Commanders Number Engaged Casualties
British: Major General Sir Edward Pakenham (killed) British: 10,000 Killed: 386
Wounded: 1,521
Missing and Captured: 552
American: Major General Andrew Jackson American: 5,000
Muscogees: 200
Killed: 56
Wounded: 183
Missing and Captured: 93

January 9-18, 1815 – Battle of Fort St. Philip: British fail to force this post on the lower Mississippi to submit.

January 11-13, 1815 – British defeat U.S. force on Cumberland Island, Georgia.

January 15, 1815 – British capture of USS President: After a running duel with HMS Endymion, USS President is captured by a British squadron.

February 8-12, 1815 – British besiege and capture Fort Bowyer: Following the Battle of New Orleans, the British turn their attention towards Mobile, then in Mississippi Territory. Fort Bowyer, commanded by Major William Lawrence, guards the entrance to Mobile Bay. The defending garrison is only 320 strong. On February 8, British vessels encircle the fort as 1,400 British troops land two and a half miles east, isolating the post.  Over the next three days, British troops dig trenches to within 40 yards of the fort’s walls. The Americans surrender at noon on February 12, 1815.

Commanders Number Engaged Casualties
British: Major General John Lambert British: 1,400 Killed: 13
Wounded: 18
Captured: 0
Missing: 0
American: Major William Lawrence American: 320 Killed: 1
Wounded: 10
Captured: 309
Missing: 0

February 17, 1815 – U.S. ratifies Treaty of Ghent: The peace treaty reaches Washington, DC, on February 14, 1815. The United States Senate unanimously approves it two days later, and President James Madison completes the ratification process by signing the agreement on February 17. This ends the War of 1812. Neither Great Britain nor the United States loses any territory or surrenders any right. Indigenous nations, however, were unable to recover their lost territories and continued to face additional loss of land to settlers expanding westward. The British make no concessions on the maritime issues that caused the war and hold on to Canada. The United States vindicates its sovereignty and earns international respect for simply having fought the powerful British Empire to a draw. Although the war is now officially over, fighting continues on remote fronts until the news of peace arrives.

February 20, 1815 – USS Constitution defeats HMS Cyane and HMS Levant: In December, 1814, Constitution slips out of Boston and evades the British blockading squadron. On February 20, off the Madeira Islands, the U.S. warship encounters a small Royal Navy frigate and corvette. During the night battle that follows, Constitution manages to outmaneuver its two opponents, defeating them and forcing them to submit. Both ships are manned by American prize crews. Although Levant is retaken on March 12 by a pursuing British squadron, Cyane reaches a U.S. port as a prize of war.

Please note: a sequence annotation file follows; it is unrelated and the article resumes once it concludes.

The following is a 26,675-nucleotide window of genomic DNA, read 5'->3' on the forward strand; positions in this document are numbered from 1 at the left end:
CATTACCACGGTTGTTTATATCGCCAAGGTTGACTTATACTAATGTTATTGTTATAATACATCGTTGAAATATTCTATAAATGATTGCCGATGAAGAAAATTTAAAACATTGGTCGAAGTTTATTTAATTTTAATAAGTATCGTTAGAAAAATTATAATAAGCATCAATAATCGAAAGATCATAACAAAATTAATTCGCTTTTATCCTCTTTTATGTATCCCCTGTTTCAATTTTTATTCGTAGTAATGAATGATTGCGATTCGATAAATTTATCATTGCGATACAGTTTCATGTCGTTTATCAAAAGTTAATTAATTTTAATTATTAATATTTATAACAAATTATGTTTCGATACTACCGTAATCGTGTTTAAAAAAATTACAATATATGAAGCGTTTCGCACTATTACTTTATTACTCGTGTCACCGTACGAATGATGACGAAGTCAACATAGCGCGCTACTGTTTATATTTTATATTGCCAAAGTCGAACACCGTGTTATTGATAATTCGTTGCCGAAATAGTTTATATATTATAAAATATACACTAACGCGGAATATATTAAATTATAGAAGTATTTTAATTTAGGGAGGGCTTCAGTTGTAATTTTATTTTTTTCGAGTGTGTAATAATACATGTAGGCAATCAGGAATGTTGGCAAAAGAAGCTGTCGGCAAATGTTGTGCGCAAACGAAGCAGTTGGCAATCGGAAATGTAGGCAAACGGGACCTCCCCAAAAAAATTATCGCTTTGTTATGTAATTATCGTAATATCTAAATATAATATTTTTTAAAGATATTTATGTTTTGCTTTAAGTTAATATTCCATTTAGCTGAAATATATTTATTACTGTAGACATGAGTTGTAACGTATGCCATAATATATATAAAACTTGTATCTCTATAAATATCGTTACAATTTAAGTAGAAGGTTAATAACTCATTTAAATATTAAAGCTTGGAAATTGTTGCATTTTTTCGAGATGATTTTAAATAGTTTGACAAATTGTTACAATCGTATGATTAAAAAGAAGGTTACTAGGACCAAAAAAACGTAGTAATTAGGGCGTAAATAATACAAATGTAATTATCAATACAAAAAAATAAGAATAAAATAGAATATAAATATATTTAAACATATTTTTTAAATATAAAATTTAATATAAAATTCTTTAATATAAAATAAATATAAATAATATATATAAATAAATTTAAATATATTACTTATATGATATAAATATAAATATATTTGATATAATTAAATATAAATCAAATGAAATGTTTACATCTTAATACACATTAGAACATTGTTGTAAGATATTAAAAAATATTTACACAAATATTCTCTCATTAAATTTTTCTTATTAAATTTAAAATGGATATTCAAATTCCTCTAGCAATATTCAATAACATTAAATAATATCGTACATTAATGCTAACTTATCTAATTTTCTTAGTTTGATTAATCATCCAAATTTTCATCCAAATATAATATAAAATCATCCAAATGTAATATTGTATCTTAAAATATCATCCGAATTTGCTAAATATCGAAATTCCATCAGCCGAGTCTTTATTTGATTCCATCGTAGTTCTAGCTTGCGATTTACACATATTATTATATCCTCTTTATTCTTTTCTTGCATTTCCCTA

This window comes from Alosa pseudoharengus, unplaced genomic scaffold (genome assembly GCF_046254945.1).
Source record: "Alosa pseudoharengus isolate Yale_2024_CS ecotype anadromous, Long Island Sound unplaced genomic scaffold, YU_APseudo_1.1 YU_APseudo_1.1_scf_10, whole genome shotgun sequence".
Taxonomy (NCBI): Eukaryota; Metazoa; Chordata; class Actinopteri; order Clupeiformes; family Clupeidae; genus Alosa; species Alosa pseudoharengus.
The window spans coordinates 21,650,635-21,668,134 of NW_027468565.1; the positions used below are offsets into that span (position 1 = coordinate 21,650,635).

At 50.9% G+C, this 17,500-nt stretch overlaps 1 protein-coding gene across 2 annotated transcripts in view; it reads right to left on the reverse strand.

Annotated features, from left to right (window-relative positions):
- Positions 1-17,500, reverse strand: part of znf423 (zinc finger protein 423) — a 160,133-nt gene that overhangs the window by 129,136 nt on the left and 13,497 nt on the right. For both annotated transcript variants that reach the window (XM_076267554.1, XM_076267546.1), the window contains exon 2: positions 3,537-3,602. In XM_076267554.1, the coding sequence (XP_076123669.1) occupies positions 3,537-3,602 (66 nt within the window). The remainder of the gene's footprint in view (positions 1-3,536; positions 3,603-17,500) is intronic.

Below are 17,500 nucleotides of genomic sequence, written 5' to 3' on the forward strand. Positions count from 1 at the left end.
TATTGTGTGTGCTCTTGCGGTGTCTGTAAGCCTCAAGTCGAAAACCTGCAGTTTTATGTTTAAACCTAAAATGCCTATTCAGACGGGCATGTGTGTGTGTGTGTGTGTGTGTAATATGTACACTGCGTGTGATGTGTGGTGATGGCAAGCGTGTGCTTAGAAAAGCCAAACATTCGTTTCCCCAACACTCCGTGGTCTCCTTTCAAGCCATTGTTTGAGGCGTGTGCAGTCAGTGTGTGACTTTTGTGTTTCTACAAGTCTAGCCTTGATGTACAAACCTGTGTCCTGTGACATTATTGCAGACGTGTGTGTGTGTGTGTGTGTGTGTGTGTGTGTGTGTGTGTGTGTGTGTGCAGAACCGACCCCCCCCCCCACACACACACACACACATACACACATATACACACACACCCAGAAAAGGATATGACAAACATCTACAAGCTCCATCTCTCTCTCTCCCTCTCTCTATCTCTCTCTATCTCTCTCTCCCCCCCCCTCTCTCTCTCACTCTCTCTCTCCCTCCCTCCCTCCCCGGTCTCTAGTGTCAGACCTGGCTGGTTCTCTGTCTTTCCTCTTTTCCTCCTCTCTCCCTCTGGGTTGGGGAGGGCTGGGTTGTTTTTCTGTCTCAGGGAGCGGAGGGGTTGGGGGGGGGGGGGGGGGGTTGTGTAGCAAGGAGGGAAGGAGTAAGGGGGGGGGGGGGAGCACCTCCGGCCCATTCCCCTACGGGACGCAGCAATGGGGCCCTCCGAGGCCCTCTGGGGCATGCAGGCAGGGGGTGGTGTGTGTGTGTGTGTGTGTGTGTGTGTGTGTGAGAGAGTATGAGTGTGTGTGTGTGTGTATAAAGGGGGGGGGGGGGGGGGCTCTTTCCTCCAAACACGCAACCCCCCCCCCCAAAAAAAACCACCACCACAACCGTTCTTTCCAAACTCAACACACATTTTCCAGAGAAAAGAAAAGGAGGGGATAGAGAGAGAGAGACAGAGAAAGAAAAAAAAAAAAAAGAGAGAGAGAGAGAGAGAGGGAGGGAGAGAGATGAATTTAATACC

Commander Number Engaged Casualties
British: Cyane, Captain Gordon Thomas Falcon; Levant: Captain George Douglas. British: Cyane, 180: Guns: 34
Levant, 140: Guns: 21
Killed: 35
Wounded: 42
American: Captain Charles Stewart American: 451
Guns: 52
Killed: 4
Wounded: 14

February 24, 1815 – Skirmish on St. Marys River, Georgia: This is the last land battle of the war.

June 30, 1815 – USS Peacock defeats East India brig Nautilus: The U.S. Navy wins the last engagement of the war. Cruising far from normal lines of communication, Lewis Warrington, captain of the sloop Peacock, does not know the war has ended. Off the coast of present-day Indonesia, he fights and captures the Honorable East India Company brig Nautilus, even though the British officers on the company ship assure him that the war is over. Ironically, the first and the last vessels captured in the War of 1812 share the same name.

Commander Number Engaged Casualties
British: Lieutenant Charles Boyce British: 100
Guns: 14
Killed: 7
Wounded: 7
American: Master Commandant Lewis Warrington American: 220
Guns: 22
Wounded: 4

Economic warfare – Privateering: Privateers are privately owned armed vessels, authorized by a government to prey on enemy shipping. Both countries use privateers in this war. Small, sleek, and fast sailing, U.S. privateers do more damage to British shipping than the large frigates of the U.S. Navy. More privateers sail from Baltimore than any other U.S. city, and during the war American privateers capture 1,750 British merchant vessels, driving up insurance rates in some seas and exasperating British merchants. This form of warfare, though annoying to the British, has little impact of the British economy or on the course or outcome of the war, but its success, especially early in the war, boosts American morale.